Practice Management – Part 1
Building A Thriving Professional Practice – More Than Meets The Eye….
It goes without saying that, whether you’re a doctor, lawyer, engineer, architect or any other self-employed professional consultant, you need to have a number of core business skills – as well as technical expertise – to build a flourishing practice
Excellent technical abilities and communication skills are essential in any good professional practice and they must be continually updated. However there are a number of other key factors that separate high performing professionals from the rest. In our 30 years of advising people in this area, these are the things we’ve noticed these professionals using to grow and thrive in their day to day professional lives. These are tips that will help any practitioner, from the ‘one man band’ operator right through to the multi-office professional practice.
A good business plan is vital
Firstly, any good professional practice – even the ‘one man band’ – needs a good business strategy as its foundation. It has to be realistic, workable and also be communicated to all staff and supporters alike, so they know what you’re aiming to achieve in your business and the role they need to play in helping you do that.
Once the business strategy is in place, you need a business plan to achieve its goals, objectives and tactics.
This plan should address areas like the practice’s operations, business development efforts, people and resource needs, legal and compliance requirements, physical requirements for space, and financial structuring.
These areas each need to have very clearly defined actions and realistic timeframes for completion. And they need to be properly reviewed, at regular intervals, to ensure you or others are doing what needs to be done, and are doing it according to plan.
From our perspective as accounting advisers, one of the most critical parts of a good business plan needs to be your practice’s approach to its financial management software – what many firms call the ‘General Ledger’, as a way to describe the various systems that monitor and direct payments in and out of the business.
Also consider the financials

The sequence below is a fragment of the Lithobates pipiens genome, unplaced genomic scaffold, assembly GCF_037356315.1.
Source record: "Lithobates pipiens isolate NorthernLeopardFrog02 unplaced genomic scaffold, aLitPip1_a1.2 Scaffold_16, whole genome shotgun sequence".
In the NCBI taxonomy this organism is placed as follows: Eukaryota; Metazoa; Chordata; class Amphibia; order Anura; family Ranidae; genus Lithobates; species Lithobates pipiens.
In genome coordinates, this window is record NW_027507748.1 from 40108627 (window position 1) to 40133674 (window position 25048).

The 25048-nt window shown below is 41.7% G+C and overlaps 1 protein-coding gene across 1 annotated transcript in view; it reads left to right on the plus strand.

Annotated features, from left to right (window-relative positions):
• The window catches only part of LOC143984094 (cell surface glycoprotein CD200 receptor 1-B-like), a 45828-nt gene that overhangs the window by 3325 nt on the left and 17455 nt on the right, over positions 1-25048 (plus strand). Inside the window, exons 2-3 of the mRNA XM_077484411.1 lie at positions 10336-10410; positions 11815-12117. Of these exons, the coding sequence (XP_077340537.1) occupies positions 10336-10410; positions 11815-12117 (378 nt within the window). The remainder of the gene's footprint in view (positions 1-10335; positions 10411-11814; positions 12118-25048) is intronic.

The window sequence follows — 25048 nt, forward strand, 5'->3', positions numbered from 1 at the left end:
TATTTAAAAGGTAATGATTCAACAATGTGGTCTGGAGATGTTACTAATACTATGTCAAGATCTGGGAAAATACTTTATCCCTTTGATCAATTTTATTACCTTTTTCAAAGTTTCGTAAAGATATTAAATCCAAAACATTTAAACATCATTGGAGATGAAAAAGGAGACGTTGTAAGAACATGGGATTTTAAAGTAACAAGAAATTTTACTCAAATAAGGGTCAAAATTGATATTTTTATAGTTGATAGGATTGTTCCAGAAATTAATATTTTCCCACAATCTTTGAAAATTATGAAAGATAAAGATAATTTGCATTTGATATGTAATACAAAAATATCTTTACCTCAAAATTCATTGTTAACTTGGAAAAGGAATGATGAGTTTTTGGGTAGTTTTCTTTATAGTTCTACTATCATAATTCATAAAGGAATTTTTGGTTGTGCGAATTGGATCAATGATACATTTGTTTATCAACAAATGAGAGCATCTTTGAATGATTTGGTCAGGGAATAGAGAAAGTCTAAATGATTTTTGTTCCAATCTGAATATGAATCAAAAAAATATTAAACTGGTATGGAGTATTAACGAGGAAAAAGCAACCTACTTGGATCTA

Whether you use a package like Xero, QB Online or MYOB, it’s vital that you use the reporting tools in these systems to keep in touch with your practice’s revenue, cashflow, tax compliance obligations and other critical financial milestones.
Tax compliance is an obvious one, but many professionals struggle with allowing for their ongoing liabilities in the areas of GST and PAYG, and often fail to allow enough administration time or resource to deal with the monthly and quarterly requirements to file these business activity statements.
If you are a firm with a number of principals or partners, you also need a clear strategy around how this partnership will be run. Will each of the partners be drawing income from the business? How often will this occur? Will they be taking an equal share, or a payment that reflects their input into the business? When will they receive ‘the draw’ – monthly or less/more frequently during the year?
You might also need to consider how to bring new partners on board, or help those wanting to exit the business. Making sure this works efficiently at both ends means you need a well-crafted partnership agreement, with clearly defined provisions and associated structures such as, for example discretionary trusts and a separate entity for the business. It should also have clearly defined provisions around entering, and exiting the partnership or business.
Running a successful business as a professional requires all of the above activities, plus a fair bit of skill, luck and good timing. But having a good business structure at the heart of your practice management will help you build a good professional services operation that will flourish, even in these uncertain times.
In our next article, we look at the roles that staff and clients have to play in making your firm a successful operator in its professional space.